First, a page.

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Armed Forces: Commemoration

Volume 712: debated on Wednesday 1 July 2009

Statement

My right honourable friend the Secretary of State for Defence (Bob Ainsworth) has made the following Written Ministerial Statement.

The then Secretary of State for Defence, the right honourable Des Browne, informed the House on 10 June 2008 of plans to introduce a new national form of recognition for the families of those Armed Forces personnel who die on operations or as a result of terrorist activity while on duty. These plans were based on the recommendations of the military chiefs of staff. The Secretary of State said that the recognition would be in the form of an emblem for wear and a memorial scroll similar in concept to those that were issued to the families of those who died in the two world wars and in Korea in the early 1950s.

Much detailed work has been undertaken since that announcement. We had hoped to provide more details before now but there were sensitive and complex issues involved which required much time to work through.

I am pleased to be able to announce further details of this recognition to the House today. These details, recommended by the chiefs of staff, have been welcomed by MoD Ministers, endorsed by the cross-government Committee on Honours and Awards and approved by Her Majesty the Queen. In particular, I am delighted to inform the House that Her Majesty has asked that the emblem should be known as the Elizabeth Cross.

The Elizabeth Cross is made of hallmarked silver and is in the form of a cross with laurel wreath passing between the arms. The arms of the cross bear floral symbols representing England (rose), Scotland (thistle), Ireland (shamrock) and Wales (daffodil). The centre of the cross bears the crowned cypher of Her Majesty the Queen. The reverse of the cross will be engraved with the name of the serviceperson in whose memory it is granted. A miniature version of the Elizabeth Cross will also be granted. Both will be presented in a black leather-style presentation box with the royal cypher on the lid and the royal coat of arms on the inner silk lining.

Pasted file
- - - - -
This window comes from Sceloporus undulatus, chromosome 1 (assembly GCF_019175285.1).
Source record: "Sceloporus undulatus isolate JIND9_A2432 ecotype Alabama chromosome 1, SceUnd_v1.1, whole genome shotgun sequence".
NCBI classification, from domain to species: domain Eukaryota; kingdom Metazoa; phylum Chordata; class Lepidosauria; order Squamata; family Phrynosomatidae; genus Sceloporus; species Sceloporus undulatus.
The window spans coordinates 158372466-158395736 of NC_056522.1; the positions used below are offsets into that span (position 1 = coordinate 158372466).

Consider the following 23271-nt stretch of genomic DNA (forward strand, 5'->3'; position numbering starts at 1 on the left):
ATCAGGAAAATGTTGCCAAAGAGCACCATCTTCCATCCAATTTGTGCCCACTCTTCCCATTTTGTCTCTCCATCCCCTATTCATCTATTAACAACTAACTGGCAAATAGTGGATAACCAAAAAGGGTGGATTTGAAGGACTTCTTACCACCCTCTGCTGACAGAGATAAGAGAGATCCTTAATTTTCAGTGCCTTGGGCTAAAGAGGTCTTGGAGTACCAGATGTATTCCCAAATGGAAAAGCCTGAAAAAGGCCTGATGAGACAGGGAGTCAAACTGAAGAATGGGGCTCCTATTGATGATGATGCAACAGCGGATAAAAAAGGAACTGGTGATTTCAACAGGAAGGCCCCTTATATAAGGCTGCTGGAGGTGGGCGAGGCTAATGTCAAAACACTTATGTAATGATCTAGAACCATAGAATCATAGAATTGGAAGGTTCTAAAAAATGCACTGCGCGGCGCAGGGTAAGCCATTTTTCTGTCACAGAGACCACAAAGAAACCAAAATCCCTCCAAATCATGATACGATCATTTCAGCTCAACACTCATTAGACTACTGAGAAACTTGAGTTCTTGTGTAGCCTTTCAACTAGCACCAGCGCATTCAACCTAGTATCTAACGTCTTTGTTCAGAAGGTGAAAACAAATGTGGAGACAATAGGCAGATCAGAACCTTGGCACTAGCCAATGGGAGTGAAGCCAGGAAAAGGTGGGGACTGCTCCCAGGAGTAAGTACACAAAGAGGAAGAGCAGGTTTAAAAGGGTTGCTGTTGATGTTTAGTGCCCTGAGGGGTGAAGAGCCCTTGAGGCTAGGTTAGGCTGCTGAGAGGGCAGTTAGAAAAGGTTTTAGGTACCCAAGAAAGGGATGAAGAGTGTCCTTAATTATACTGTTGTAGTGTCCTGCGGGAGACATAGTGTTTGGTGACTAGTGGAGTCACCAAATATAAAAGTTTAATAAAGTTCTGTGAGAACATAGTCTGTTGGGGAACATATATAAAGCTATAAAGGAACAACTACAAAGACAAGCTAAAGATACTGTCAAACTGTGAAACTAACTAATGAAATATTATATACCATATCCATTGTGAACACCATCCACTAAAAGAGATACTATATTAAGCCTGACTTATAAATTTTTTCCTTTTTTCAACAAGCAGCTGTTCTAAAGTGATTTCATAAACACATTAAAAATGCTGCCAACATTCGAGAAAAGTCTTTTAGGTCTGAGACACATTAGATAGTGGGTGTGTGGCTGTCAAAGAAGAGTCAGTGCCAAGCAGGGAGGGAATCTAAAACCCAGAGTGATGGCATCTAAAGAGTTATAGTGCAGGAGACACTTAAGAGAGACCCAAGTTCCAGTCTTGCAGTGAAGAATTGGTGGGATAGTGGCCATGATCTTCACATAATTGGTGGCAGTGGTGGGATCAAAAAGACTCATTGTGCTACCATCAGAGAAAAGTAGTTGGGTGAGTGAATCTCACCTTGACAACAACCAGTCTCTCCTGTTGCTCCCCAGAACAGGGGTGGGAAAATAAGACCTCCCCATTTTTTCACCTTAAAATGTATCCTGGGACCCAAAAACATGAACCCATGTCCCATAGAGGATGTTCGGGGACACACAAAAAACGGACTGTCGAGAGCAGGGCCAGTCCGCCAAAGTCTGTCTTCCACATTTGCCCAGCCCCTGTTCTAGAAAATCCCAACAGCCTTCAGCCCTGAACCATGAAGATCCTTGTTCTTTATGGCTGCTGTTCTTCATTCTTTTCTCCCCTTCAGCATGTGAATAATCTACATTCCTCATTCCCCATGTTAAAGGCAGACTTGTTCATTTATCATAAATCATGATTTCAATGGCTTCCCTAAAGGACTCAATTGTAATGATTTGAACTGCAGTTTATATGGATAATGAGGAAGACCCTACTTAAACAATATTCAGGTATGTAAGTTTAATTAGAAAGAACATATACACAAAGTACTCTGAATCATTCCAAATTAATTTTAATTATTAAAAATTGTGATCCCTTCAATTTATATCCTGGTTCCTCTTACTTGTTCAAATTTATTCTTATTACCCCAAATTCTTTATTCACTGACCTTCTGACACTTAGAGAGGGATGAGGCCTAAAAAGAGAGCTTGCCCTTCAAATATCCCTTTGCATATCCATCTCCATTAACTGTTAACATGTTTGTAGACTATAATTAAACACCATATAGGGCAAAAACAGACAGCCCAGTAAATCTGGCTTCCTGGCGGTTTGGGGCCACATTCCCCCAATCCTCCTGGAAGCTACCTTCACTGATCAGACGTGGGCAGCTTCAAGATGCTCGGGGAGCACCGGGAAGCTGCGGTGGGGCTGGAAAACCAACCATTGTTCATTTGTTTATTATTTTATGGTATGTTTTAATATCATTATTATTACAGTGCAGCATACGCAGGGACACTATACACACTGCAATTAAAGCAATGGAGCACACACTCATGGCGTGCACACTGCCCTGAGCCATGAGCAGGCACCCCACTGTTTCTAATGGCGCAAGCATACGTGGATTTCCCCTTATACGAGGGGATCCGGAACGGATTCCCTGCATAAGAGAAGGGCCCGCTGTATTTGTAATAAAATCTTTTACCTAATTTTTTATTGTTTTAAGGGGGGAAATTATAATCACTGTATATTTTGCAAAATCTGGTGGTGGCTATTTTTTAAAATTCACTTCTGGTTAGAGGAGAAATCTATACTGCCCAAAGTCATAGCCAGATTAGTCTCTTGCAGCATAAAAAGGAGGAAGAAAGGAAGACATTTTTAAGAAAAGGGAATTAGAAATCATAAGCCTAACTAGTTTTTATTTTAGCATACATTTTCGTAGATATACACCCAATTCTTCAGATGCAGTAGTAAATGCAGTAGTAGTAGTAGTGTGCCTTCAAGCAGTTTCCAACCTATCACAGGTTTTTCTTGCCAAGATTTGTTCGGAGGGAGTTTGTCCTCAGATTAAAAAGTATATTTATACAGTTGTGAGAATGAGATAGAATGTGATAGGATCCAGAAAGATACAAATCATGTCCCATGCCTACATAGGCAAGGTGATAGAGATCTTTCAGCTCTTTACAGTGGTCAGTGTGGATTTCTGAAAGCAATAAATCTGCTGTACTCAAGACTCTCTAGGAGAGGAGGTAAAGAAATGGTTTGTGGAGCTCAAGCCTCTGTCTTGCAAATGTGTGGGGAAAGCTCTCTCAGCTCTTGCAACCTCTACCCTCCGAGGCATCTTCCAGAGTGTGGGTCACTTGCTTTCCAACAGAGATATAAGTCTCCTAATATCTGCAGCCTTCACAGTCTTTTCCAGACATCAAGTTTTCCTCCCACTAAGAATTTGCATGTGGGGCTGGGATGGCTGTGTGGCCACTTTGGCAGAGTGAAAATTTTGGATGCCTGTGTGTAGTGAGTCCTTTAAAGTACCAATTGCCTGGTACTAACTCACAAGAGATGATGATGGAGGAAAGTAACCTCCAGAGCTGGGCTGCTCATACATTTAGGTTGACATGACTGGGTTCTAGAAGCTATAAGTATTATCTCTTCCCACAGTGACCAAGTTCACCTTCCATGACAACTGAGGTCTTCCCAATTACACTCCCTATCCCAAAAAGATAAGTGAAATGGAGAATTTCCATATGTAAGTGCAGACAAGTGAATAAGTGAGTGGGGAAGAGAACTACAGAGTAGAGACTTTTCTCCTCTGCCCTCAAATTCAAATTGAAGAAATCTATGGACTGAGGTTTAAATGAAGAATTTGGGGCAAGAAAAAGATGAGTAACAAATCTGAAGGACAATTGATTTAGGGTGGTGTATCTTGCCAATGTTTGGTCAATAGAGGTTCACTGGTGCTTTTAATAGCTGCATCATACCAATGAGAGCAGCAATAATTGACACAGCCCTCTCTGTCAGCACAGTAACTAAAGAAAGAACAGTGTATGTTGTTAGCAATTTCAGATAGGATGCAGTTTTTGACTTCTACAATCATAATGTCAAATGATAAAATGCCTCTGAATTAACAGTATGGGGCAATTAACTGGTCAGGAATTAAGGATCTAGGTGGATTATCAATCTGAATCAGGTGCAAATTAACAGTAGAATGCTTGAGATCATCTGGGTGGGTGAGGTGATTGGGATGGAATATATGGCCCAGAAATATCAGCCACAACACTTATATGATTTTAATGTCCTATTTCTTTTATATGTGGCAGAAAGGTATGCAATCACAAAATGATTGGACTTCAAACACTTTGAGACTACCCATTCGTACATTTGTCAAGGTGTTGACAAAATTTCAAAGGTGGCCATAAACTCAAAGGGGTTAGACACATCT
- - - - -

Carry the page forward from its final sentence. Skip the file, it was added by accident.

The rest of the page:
The memorial scroll is on parchment-style paper, headed with the royal coat of arms and the following words: “This Scroll Commemorates … who gave his/her life for Queen and Country on …”. The scroll will bear the signature of Her Majesty the Queen in the upper left-hand corner.

The Elizabeth Cross and scroll will be granted in national recognition of their loss and sacrifice to the next of kin of UK Armed Forces personnel who have died on operations or as a result of an act of terrorism. Eligible personnel to be remembered in this way are those who were serving with, or former members of, the Regular and Reserve Armed Forces or the Royal Fleet Auxiliary when deployed in direct support of a designated operation. It is important to make the distinction that this is not a posthumous medal for the fallen but national recognition for the family for their loss.

The next of kin of eligible personnel whose deaths fall into the following categories will be recognised in this way:

those who died from whatever cause while serving on a medal-earning operation. Medal-earning operations are those in which deployed personnel received a campaign medal, general service medal or operational service medal which demonstrated the risk and rigour involved. Operations where a UN, NATO or other international body or other nations’ campaign medal was accepted for wear, in the absence of a UK medal, also qualify;

those who died as a result of an act of terrorism where the available evidence suggests that the serviceperson, whether on or off duty, was targeted because of his or her membership of the UK Armed Forces;

those who died on a non-medal-earning operational task where death has been caused by the inherent high risk of the task; and

those who died a subsequent and premature death as a result of an injury or illness attributed to the circumstances outlined above.